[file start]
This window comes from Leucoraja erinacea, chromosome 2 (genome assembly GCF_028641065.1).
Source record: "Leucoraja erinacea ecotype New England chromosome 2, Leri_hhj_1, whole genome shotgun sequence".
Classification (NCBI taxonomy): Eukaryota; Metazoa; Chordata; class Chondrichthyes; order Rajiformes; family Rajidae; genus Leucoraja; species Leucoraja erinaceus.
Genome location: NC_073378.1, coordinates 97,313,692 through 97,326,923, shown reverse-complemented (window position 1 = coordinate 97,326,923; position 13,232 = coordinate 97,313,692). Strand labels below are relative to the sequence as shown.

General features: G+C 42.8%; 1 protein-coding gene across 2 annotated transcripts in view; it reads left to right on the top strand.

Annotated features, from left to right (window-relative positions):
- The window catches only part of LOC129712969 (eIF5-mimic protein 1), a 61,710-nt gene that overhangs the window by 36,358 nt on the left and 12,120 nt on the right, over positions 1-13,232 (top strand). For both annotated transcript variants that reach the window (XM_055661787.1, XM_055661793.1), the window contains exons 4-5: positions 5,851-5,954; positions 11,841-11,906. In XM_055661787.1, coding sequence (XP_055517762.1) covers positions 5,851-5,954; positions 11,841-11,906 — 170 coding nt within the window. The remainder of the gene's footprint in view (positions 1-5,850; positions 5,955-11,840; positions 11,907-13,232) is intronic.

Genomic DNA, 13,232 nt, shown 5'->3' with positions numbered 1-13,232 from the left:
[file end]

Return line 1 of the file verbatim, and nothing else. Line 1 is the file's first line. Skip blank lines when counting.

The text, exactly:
This window comes from Leucoraja erinacea, chromosome 2 (genome assembly GCF_028641065.1).